A bitmap is an array of bits in which one or more bits correspond to each display pixel. You can use bitmaps to represent images, and you can use them to create brushes.

CBrush

A brush defines a bitmapped pattern of pixels that is used to fill areas with color.

CFont

A font is a complete collection of characters of a particular typeface and a particular size. Fonts are generally stored on disk as resources, and some are device-specific.

CPalette

A palette is a color mapping interface that allows an application to take full advantage of the color capability of an output device without interfering with other applications.

CPen

A pen is a tool for drawing lines and shape borders. You can specify a pen's color and thickness and whether it draws solid, dotted, or dashed lines.

CRgn

A region is an area whose shape is a polygon, an ellipse, or a combination of polygons and ellipses. You can use regions for filling, clipping, and mouse hit-testing.

 

Table 1.

 

Constructing and Destroying GDI Objects

 

You never construct an object of class CGdiObject; instead, you construct objects of the derived classes. Constructors for some GDI derived classes, such as CPen and CBrush, allow you to specify enough information to create the object in one step. Others, such as CFont and CRgn, require a second creation step. For these classes, you construct the C++ object with the default constructor and then you call a create function such as the CreateFont() or CreatePolygonRgn() function.

The CGdiObject class has a virtual destructor. The derived class destructors delete the Windows GDI objects that are attached to the C++ objects. If you construct an object of a class derived from CGdiObject, you must delete it prior to exiting the program. To delete a GDI object, you must first separate it from the device context. You'll see an example of this in the next section. Failure to delete a GDI object was a serious offense with Win16. GDI memory was not released until the user restarted Windows. With Win32, however, the GDI memory is owned by the process and is released when your program terminates. Still, an unreleased GDI bitmap object can waste a significant amount of memory.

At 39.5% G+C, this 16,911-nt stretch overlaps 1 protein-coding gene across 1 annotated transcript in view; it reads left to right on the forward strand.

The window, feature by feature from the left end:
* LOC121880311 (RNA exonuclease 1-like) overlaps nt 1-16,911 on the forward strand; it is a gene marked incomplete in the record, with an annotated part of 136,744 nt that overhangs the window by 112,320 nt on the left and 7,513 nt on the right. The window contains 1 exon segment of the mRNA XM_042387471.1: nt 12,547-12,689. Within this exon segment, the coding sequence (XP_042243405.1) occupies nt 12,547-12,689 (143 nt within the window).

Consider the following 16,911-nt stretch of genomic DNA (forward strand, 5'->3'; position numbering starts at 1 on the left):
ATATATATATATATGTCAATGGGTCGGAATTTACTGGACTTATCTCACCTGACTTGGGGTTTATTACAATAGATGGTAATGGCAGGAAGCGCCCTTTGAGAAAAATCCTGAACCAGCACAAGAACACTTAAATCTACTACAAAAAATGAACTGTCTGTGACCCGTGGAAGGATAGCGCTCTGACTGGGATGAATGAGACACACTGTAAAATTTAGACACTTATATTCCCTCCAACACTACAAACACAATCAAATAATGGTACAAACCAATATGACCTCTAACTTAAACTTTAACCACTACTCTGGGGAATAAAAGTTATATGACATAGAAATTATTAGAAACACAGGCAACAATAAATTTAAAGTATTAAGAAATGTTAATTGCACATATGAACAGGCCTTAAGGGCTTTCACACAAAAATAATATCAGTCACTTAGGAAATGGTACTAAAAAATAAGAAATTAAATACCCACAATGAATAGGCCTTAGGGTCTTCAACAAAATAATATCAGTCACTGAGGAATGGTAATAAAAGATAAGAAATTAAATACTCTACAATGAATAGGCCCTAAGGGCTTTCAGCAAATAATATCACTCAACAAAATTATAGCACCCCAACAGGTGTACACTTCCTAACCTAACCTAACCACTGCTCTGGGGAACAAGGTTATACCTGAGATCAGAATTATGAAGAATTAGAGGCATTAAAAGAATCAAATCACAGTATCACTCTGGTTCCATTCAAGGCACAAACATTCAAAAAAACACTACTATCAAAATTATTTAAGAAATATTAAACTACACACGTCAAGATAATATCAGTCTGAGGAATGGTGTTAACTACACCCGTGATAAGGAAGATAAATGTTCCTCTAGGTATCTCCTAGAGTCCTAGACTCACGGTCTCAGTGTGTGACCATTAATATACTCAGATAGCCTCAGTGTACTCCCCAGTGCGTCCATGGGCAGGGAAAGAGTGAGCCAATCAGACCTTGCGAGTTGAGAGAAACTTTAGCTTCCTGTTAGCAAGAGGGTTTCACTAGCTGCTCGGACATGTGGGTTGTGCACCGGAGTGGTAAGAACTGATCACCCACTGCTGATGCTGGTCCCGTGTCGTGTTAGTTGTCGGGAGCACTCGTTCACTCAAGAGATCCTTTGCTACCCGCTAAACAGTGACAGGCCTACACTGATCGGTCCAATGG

Tracking GDI Objects

 

OK, so you know that you have to delete your GDI objects and that they must first be disconnected from their device contexts. How do you disconnect them? A member of the CDC::SelectObject family of functions does the work of selecting a GDI object into the device context, and in the process it returns a pointer to the previously selected object (which gets deselected in the process). Trouble is, you can't deselect the old object without selecting a new object. One easy way to track the objects is to "save" the original GDI object when you select your own GDI object and "restore" the original object when you're finished. Then you'll be ready to delete your own GDI object. Here's an example:

 

void CMyView::OnDraw(CDC* pDC)

{

    // black pen, 2 pixels wide

    CPen newPen(PS_DASHDOTDOT, 2, (COLORREF) 0);

    CPen* pOldPen = pDC->SelectObject(&newPen);

 

    pDC->MoveTo(10, 10);

    pDC->Lineto(110, 10);

    // newPen is deselected

    pDC->SelectObject(pOldPen);

} // newPen automatically destroyed on exit

 

When a device context object is destroyed, all its GDI objects are deselected. Thus, if you know that a device context will be destroyed before its selected GDI objects are destroyed, you don't have to deselect the objects. If, for example, you declare a pen as a view class data member (and you initialize it when you initialize the view), you don't have to deselect the pen inside OnDraw() because the device context, controlled by the view base class's OnPaint() handler, will be destroyed first.

 

Stock GDI Objects

 

Windows contains a number of stock GDI objects that you can use. Because these objects are part of Windows, you don't have to worry about deleting them. Windows ignores requests to delete stock objects. The MFC library function CDC::SelectStockObject selects a stock object into the device context and returns a pointer to the previously selected object, which it deselects. Stock objects are handy when you want to deselect your own non-stock GDI object prior to its destruction. You can use a stock object as an alternative to the "old" object you used in the previous example, as shown here: